A Big or Divided Society?

The final recommendations and report of the panel reviews into the impact of the coalition Government policy on Gypsies and Travellers

The Report was launched at a reception in the Jubilee Room of the House of Commons on the 11th May 2011 at a reception hosted by Lord Avebury and Andy Slaughter MP. Lord Avebury says:

“In the report, a number of experts and key stakeholders have expressed fears that the Government’s localist agenda could well bring to a halt Traveller site construction in the UK. If this is so, it will impact negatively on the welfare of Gypsy and Traveller families; increase the number of unauthorized encampments and developments, and burden the wider community with expense and inconvenience. I will therefore be proposing amendments to the Localism Bill placing a statutory duty on local authorities to grant sufficient planning permissions for Gypsy and Traveller sites to accommodate Gypsies residing in or resorting to their area. The test of sufficiency will be the numbers arrived at through the Gypsy and Traveller Accommodation Needs Assessment, together with the Public Inquiries that followed. The Secretary of State will have the power to direct local authorities which fail to achieve these numbers, by analogy with the power given to the Minister to issue directions to local authorities to provide sites in the Caravan Sites Act 1968”.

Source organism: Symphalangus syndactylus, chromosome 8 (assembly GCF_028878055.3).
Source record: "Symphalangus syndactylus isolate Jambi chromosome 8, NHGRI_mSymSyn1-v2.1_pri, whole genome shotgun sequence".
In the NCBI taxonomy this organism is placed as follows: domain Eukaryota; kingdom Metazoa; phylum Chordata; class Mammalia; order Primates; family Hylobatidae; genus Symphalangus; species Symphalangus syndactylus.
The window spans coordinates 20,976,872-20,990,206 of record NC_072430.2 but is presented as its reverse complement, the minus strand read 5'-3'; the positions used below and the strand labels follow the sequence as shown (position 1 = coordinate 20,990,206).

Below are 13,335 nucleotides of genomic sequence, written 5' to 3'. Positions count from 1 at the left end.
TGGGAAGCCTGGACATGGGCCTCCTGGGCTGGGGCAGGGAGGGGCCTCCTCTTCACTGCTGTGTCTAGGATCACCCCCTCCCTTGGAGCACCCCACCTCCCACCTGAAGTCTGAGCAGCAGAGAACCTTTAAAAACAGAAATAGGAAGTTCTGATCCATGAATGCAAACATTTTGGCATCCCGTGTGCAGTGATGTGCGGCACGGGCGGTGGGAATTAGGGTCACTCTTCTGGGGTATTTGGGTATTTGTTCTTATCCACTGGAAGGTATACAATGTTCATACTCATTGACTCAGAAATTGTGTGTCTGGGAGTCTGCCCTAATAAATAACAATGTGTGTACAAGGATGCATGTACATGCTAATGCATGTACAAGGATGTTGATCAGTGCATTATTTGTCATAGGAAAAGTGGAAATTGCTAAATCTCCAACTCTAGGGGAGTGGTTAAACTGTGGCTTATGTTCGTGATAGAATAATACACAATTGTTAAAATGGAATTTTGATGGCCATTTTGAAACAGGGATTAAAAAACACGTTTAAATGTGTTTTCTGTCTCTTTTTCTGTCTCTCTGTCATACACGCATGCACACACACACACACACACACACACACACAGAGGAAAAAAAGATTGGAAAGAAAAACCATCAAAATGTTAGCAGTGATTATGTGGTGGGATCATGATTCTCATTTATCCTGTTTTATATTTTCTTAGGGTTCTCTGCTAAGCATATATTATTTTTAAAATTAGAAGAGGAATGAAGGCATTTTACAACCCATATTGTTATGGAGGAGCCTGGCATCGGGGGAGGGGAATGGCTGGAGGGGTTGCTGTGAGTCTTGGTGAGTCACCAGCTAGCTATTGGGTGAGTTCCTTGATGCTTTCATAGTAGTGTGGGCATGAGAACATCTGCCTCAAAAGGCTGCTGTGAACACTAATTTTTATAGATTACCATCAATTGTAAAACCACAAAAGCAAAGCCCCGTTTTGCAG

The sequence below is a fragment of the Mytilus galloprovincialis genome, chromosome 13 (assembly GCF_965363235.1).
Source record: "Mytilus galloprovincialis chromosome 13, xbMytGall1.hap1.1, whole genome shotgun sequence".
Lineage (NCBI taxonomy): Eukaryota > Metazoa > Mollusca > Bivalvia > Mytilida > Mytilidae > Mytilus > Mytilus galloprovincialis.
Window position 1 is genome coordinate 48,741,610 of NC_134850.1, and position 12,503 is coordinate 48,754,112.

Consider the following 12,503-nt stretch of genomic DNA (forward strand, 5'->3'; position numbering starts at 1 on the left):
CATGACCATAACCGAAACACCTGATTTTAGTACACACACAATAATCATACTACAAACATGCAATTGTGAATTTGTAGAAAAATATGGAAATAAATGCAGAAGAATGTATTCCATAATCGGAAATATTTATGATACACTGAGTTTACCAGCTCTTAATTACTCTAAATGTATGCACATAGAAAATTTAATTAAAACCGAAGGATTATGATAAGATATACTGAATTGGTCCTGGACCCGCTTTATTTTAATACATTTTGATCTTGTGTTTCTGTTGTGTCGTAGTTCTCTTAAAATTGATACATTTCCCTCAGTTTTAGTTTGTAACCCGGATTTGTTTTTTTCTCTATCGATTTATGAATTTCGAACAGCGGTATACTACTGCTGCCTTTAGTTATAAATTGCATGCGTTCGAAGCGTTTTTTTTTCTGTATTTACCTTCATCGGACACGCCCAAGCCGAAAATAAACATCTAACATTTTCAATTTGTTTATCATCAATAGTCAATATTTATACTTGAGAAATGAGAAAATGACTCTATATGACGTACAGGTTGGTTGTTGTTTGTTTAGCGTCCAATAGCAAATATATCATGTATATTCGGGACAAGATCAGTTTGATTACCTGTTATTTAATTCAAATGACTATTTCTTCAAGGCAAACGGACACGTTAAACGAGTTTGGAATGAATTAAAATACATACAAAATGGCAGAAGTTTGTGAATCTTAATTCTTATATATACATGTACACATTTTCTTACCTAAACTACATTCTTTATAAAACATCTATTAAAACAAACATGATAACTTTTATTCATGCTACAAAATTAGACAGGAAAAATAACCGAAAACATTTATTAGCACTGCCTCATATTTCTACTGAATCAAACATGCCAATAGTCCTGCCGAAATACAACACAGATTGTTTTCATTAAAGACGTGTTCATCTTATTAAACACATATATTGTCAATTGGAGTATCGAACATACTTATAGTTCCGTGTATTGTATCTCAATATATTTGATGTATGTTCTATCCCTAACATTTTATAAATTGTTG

The report was based on two days of hearings which took place in Parliament at which a range of stakeholders presented evidence. The research was project managed by the Travellers Aid Trust (TAT). TAT Administrator Susan Alexander stated:

“The Travellers Aid Trust has actively supported Traveller law reform for many years. In light of the proposed policy changes being put forward by the new Coalition government and their potential impact on the Gypsy Roma Traveller community, the Trust welcomed the opportunity to facilitate a Panel Review. The Panel has provided a platform that has brought together a wide range of stakeholders enabling them to share their wealth of knowledge and experience in this area”.

For more information contact:

The Travellers Aid Trust
PO Box 16,
Carmarthenshire SA17 5BN

Telephone/Fax: 01554 891876

The report can be downloaded at: